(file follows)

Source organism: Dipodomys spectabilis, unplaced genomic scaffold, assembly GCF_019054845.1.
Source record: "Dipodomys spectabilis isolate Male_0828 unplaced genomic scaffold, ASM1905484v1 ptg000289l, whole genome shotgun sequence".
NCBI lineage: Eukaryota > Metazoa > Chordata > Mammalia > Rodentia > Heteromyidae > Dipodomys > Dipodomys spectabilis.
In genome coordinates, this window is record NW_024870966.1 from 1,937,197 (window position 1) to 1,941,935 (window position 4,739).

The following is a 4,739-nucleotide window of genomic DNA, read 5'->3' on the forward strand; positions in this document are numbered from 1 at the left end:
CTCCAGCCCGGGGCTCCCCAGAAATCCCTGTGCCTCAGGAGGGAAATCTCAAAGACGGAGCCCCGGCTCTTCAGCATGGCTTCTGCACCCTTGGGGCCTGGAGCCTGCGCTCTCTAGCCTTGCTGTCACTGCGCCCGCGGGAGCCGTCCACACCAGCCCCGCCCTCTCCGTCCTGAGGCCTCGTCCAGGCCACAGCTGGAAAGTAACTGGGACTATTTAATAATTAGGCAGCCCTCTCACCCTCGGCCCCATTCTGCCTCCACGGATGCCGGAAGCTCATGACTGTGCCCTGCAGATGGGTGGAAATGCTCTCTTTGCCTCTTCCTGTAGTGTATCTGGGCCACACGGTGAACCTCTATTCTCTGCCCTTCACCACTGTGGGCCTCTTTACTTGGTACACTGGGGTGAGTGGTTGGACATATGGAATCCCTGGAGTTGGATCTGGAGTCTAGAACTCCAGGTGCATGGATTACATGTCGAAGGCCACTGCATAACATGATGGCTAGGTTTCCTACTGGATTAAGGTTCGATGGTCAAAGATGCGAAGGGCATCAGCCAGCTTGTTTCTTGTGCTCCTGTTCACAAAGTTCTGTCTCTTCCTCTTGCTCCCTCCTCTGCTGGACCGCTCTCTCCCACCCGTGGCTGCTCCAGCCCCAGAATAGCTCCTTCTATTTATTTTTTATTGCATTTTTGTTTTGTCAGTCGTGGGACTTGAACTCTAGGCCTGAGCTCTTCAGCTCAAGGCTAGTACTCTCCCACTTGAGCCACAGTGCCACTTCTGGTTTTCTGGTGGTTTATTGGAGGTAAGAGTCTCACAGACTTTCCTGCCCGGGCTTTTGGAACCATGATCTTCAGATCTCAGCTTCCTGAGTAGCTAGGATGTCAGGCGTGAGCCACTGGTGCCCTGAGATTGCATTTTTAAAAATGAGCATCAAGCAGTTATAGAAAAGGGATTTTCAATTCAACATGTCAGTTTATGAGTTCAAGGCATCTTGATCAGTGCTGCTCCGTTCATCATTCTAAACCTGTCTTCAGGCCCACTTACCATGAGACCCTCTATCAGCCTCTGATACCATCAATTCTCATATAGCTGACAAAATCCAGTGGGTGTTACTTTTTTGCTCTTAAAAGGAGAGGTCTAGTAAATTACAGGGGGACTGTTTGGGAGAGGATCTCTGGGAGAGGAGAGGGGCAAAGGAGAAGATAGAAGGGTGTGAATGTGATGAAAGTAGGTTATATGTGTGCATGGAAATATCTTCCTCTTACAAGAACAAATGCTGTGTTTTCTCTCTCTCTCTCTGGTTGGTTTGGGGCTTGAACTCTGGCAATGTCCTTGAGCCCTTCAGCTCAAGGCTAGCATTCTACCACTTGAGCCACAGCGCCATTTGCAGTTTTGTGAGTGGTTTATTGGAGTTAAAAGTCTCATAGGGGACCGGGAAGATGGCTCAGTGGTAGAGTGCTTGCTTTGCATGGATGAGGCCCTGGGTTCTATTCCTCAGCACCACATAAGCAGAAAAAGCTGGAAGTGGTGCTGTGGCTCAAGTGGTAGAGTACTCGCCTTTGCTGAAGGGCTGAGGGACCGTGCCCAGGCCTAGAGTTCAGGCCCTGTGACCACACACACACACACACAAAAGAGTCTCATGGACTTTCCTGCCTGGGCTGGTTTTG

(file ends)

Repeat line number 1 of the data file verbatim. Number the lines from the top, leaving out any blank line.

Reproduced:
Source organism: Dipodomys spectabilis, unplaced genomic scaffold, assembly GCF_019054845.1.